By BRENT STUBBS
Senior Sports Reporter
JARED Higgs’ lawyer Vincent Wallace-Whitfield called it a “travesty of justice where due process was not followed” in trying to determine how his client could be banned for four years from the Bahamas Football Association when he was never tested for any banned substances.
The BFA announced on Monday that Higgs was banned while Ehren Hanna, Torin Ferguson, Lamar Cancino and Christopher Davis were all sanctioned following anti-doping testing last year prior to the CONCACAF Qualifiers and the FIFA Beach Soccer World Cup.
According to the BFA’s website, the BFA Appeals Committee agreed to ban Higgs for four years in accordance with the mandatory BFA Pre-Competition Testing, FIFA Anti-Doping Regulations 5 - 3 and 8, and WADA Anti-Doping Code 2015, V22.214.171.124 and 10.2.1.2. However, Wallace-Whitfield said Higgs is in the process of continuing to fight the ruling that they don’t understand what it is the BFA is trying to say.
“He was not notified that he missed a test until June or July of 2016, six months later before they got around to notifying him that he had allegedly missed the test,” Wallace-Whitfield said. “The question I am trying to get them to answer, which up to now has not been answered, s who is conducting the test? Is it being conducted in accordance with WADA rules authorized by doping control officers from the Anti-doping Commission? and is the results of that test being analysed by a WADA approval laboratory?”
Except for the ruling which was handed down and posted in the BFA website, Wallace-Whitfield said none of their answers to their questions have been submitted to Higgs, either personally or through his legal counsel to show who is doing what and if it’s being conducted in accordance with international rules as mandated by FIFA or WADA.
Having just received the ruling last week, Wallace-Whitfield said they are in the process of appealing the matter, either to the Court of Arbitration in Switzerland or whether they will file a lawsuit in the Supreme Court to have the matter set aside because in their opinion, due process has not been followed.
“There was a notice of appeal in October and when I showed up on his behalf, the people told me that they didn’t want to hear from me,” Wallace-Whitfield recalled. “They say I have no rights to speak, I have to rights to question them. They only want to hear from Mr Higgs himself.
“I’m asking myself what kind of joke is this? The rules of the international organization clearly allow him to be represented by counsel if he wants it, or anybody else of his choice. That is what representation consist off. But they want to silence you and basically didn’t hear anything he had to say.”
Based on the minutes from the meetings, Wallace-Whitfield said it appeared as if the BFA and the Appeals Committee had already made up their minds and were determined to ban Higgs even without trying to decide whether or not they agree or disagree with him.
“He had a disciplinary hearing and he had an appeal hearing. At the appeal hearing, I made representation on his behalf, but the people tell me they are not interested in hearing from me,” Wallace-Whitfield stated. “At the disciplinary hearing, he wasn’t advised of his rights and he had to write whether he could have an attorney or someone of his own choosing to assist him or to represent him.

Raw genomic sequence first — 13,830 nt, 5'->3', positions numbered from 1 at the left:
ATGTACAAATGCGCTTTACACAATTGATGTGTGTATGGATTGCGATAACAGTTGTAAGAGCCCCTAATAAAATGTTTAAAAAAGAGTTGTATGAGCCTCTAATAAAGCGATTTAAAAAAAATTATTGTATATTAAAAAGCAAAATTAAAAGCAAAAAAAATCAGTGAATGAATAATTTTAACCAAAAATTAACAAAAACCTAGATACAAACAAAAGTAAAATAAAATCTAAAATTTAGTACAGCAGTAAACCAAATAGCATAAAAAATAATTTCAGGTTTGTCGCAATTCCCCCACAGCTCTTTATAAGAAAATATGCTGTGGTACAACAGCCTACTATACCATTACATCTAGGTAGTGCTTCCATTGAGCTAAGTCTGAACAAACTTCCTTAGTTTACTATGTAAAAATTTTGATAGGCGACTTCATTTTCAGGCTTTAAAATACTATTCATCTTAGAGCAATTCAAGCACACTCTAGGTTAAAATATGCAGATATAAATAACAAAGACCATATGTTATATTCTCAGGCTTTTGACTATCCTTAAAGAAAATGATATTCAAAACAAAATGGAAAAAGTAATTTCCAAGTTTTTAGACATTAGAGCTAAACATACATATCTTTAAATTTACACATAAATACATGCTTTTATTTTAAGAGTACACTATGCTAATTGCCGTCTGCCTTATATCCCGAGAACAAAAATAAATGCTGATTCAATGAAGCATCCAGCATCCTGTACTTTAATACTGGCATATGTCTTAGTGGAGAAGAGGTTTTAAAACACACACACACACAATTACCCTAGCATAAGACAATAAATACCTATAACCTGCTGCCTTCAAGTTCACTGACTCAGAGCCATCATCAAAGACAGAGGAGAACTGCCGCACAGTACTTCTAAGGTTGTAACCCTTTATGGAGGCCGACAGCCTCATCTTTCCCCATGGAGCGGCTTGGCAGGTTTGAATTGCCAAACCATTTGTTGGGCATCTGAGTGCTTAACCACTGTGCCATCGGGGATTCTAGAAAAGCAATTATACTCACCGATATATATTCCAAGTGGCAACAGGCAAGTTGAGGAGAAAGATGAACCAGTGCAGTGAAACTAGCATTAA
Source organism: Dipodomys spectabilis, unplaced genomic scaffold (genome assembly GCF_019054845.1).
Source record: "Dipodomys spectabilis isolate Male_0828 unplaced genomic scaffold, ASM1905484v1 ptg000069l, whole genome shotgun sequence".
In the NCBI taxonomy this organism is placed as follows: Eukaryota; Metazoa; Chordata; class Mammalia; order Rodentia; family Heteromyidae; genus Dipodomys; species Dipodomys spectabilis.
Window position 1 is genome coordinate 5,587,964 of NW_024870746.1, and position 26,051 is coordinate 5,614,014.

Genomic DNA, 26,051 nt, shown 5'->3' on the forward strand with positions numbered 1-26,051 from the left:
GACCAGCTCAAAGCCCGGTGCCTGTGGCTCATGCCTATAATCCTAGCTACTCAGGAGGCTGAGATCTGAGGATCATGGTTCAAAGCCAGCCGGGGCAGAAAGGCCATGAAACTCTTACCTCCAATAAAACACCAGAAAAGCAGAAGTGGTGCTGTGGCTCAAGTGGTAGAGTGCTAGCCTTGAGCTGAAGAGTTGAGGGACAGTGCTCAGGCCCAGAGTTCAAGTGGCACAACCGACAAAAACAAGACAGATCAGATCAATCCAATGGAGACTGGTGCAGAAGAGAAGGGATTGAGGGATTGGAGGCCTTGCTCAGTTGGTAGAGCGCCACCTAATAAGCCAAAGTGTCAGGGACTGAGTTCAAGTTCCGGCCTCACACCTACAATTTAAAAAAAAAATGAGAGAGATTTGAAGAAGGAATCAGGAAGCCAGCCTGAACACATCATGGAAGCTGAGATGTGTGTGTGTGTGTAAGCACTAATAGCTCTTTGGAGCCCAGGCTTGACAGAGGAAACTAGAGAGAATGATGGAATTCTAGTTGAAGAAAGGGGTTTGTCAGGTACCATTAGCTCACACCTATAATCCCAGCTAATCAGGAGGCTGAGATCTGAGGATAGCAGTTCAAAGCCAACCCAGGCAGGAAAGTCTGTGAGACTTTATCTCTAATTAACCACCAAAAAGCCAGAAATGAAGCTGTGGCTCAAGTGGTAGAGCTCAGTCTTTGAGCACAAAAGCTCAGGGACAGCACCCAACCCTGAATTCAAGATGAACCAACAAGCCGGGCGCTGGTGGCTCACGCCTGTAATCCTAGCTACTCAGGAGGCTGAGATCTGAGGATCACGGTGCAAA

“It’s a travesty of justice where due process was not followed when they come up with this crazy decision, based on what? Ordinarily in most anti-doping procedures, a person would show up unannounced, present their credentials and identify themselves as an Anti-Doping Officer come to conduct a test and if you refuse at that particular point, you’ve committed an offense. We don’t even have that. There’s been no evidence given or shown or produced by them that in any stage of the proceedings when this situation would have occurred.”
Wallace-Whitfield said it appeared that the BFA had already made their decision on Higgs without completing the due process. He said the BFA could not prove when and where Higgs breached the rules and they only assumed that he did something wrong and subsequently banned him.
In reference to the other four players who were sanctioned, Wallace-Whitfield asked who took the test? Who did the analysis? And where did they send the samples? While he said he’s not making representation on their behalf, he just wants to know if the proper procedure was carried out in all of these cases.
Wallace-Whitfield said “you can’t get to second or third base in a baseball or softball game without passing first. First base requires you to follow the rules by whatever organization that introduced these rules in the first place. We don’t have any indication from them in writing, verbally, anyway shape or form on any that they followed any particular cause of rules.
“They jump off trying to insinuate that this man is a drug cheat and that he failed to take this test, but the situation is what rules did they follow in order to get to the particular point where we’re at and they’ve never demonstrated that. They will find themselves very shortly either in the Supreme Court or in front of the Court of Arbitration for Sports in Switzerland to explain that side of things and prove it to an independent body that will be reviewing this particular matter.”
As a result of the damage that the BFA has done to Higgs’ name and character, Wallace-Whitifleld said they will also be seeking monetary damages.